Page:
I love Christmas and I LOVE decorating my tree.
Given where my interests lie, it makes perfect sense that the tree is all pop culture and nothing but pop culture, and that even though I tell myself I’ll only buy a few new ornaments each year, that I often end up buying 70 to 80. After all, who can resist all the fabulous new Disney and Hallmark ornaments or those brilliant rare finds on eBay which are never repeated and which you, by which I mean “I”, are infinitely glad you snapped up when you did.
This year’s selection went very heavy on animation, on old nostalgic pop cultural touchstones and on some of the franchises I love the most such as Star Wars. Adding them to the stock of Christmas tree ornaments in what was a very tough and exhausting year brings me so much joy, and while yes, I buy likely far more of them than I should, when they’re on display it all feels worth it in ways that lift the spirit when I need it the most at the end of the year.
I read a lot of books in my childhood, many of which still have a fond place in my heart but close to chief among them are The Berenstain Bears, a loving family of anthropomorphic grizzly bears who sprang forth from the imaginative minds of Philadelphia Museum School of Industrial Art graduates, Stan and Jan Berenstain. With the help of Dr. Seuss aka Theodor Geisel, they published their first book about the bears in 1962, The Big Honey Hunt, a roaring success which gave birth to over 400 titles and 260 million plus in sales, and these Christmas ornaments which I am beyond thrilled to have tracked down. If Christmas is about love and family, and it often is, then you need The Berenstain Bears on your tree!
I can still remember how big of a seismic pop culture impact The Lord of the Rings (LOTR) films made in the Noughties when they made going to the cinema at Christmastime a must-do outing for 2001-2003. Strangely, despite devouring lots of fantasy books growing up, I hadn’t read any of LOTR books at the time, something I quickly rectified between my first and second outings to see The Fellowship of the Ring at the cinema at Miranda in Sydney where I was living at the time, when I devoured the weighty first instalment in the book series, which was quickly followed by books two and three. I loved many of the characters in the books but one of my favourites was, and remains sweet, wise, nonsense Gandalf, a wizard of the Istari order, who shepherded the Hobbits to victory on Mt. Doom as well as fighting some titanic battles of his own.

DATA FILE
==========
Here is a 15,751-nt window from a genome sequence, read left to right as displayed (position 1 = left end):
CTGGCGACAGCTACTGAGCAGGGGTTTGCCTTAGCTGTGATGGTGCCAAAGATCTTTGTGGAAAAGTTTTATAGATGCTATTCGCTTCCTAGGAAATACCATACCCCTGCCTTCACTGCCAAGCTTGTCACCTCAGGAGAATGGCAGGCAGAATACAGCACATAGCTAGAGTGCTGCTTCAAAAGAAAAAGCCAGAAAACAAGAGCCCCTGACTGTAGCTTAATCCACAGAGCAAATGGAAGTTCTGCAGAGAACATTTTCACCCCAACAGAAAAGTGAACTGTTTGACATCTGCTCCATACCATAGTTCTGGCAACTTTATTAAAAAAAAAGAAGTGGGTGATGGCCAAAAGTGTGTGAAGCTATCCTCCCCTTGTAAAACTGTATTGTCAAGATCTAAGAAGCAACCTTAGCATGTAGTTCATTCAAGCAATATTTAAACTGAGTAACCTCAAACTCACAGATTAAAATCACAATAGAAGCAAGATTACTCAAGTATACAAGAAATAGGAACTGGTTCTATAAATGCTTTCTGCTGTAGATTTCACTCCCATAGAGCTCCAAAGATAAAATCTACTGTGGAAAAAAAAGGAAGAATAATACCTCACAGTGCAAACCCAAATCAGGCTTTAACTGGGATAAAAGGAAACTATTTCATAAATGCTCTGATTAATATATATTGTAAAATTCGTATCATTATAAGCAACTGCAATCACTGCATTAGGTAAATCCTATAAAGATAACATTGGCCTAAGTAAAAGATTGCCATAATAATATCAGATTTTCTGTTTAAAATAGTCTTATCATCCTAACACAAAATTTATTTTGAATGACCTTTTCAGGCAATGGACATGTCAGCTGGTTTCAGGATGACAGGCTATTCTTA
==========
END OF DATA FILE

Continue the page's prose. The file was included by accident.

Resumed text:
What a delight Encanto is! I am sucker for a beautifully produced animated musical and Encanto, released late in 2021 by Disney, is one of the best, a gorgeous tale of family, loss and gain that warms the heart and gets the toes tapping. As I said in my review, “Mirabel is the beating vibrant heart at the centre of Encanto, a film … that great deal to counter the idea that grief is forever and there is no coming back from the finality of the end”. Having experienced a great deal of grief in the last seven years due to the death of both parents, I found the film, and Mirabel in particular to be a great comfort and very much worth adding to the tree.
If The Berenstain Bears are near to the top of the pile when it comes to childhood books I loved, then The Moomins are happily sitting on its very summit. Appearing in everything from novels, which is where I discovered them, short stories and comic strips, the creation of Finnish writer and illustrator Tove Jansson are a cosy delight who warm the heart as well delivering some sage lessons about life. First published in 1945 and continuing on in some form until 1953, the Moomins tackle some fairly weighty issues such as war and natural disaster but always with a firm on inclusivity, love and belonging, all qualities that attracted me to them and which continue to make them a delight to read all these years later.